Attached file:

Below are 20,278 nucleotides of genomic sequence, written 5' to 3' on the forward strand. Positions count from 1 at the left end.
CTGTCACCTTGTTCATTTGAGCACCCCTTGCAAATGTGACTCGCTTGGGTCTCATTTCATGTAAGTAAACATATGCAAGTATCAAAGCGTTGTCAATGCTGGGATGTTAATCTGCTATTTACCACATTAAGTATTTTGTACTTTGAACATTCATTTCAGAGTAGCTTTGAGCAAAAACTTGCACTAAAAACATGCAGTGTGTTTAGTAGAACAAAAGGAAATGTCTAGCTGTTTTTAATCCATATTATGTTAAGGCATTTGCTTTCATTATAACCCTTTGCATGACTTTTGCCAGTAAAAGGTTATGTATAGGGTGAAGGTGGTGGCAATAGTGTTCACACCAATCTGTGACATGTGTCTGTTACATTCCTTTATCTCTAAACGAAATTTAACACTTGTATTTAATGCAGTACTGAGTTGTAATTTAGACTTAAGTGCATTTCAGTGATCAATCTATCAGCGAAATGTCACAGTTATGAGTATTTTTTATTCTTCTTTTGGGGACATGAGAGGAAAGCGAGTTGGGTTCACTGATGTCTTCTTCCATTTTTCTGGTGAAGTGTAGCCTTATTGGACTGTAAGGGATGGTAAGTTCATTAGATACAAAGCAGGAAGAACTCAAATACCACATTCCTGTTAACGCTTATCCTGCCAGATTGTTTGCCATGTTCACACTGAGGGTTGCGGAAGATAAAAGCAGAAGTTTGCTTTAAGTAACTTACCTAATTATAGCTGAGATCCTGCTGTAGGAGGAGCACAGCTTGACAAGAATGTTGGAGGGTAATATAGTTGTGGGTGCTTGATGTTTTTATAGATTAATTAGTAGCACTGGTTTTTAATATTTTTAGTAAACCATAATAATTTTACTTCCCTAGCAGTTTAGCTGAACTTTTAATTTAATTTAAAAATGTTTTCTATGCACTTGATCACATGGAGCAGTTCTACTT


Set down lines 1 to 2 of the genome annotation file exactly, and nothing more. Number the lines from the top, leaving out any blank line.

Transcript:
Below are 20,278 nucleotides of genomic sequence, written 5' to 3' on the forward strand. Positions count from 1 at the left end.
CTGTCACCTTGTTCATTTGAGCACCCCTTGCAAATGTGACTCGCTTGGGTCTCATTTCATGTAAGTAAACATATGCAAGTATCAAAGCGTTGTCAATGCTGGGATGTTAATCTGCTATTTACCACATTAAGTATTTTGTACTTTGAACATTCATTTCAGAGTAGCTTTGAGCAAAAACTTGCACTAAAAACATGCAGTGTGTTTAGTAGAACAAAAGGAAATGTCTAGCTGTTTTTAATCCATATTATGTTAAGGCATTTGCTTTCATTATAACCCTTTGCATGACTTTTGCCAGTAAAAGGTTATGTATAGGGTGAAGGTGGTGGCAATAGTGTTCACACCAATCTGTGACATGTGTCTGTTACATTCCTTTATCTCTAAACGAAATTTAACACTTGTATTTAATGCAGTACTGAGTTGTAATTTAGACTTAAGTGCATTTCAGTGATCAATCTATCAGCGAAATGTCACAGTTATGAGTATTTTTTATTCTTCTTTTGGGGACATGAGAGGAAAGCGAGTTGGGTTCACTGATGTCTTCTTCCATTTTTCTGGTGAAGTGTAGCCTTATTGGACTGTAAGGGATGGTAAGTTCATTAGATACAAAGCAGGAAGAACTCAAATACCACATTCCTGTTAACGCTTATCCTGCCAGATTGTTTGCCATGTTCACACTGAGGGTTGCGGAAGATAAAAGCAGAAGTTTGCTTTAAGTAACTTACCTAATTATAGCTGAGATCCTGCTGTAGGAGGAGCACAGCTTGACAAGAATGTTGGAGGGTAATATAGTTGTGGGTGCTTGATGTTTTTATAGATTAATTAGTAGCACTGGTTTTTAATATTTTTAGTAAACCATAATAATTTTACTTCCCTAGCAGTTTAGCTGAACTTTTAATTTAATTTAAAAATGTTTTCTATGCACTTGATCACATGGAGCAGTTCTACTT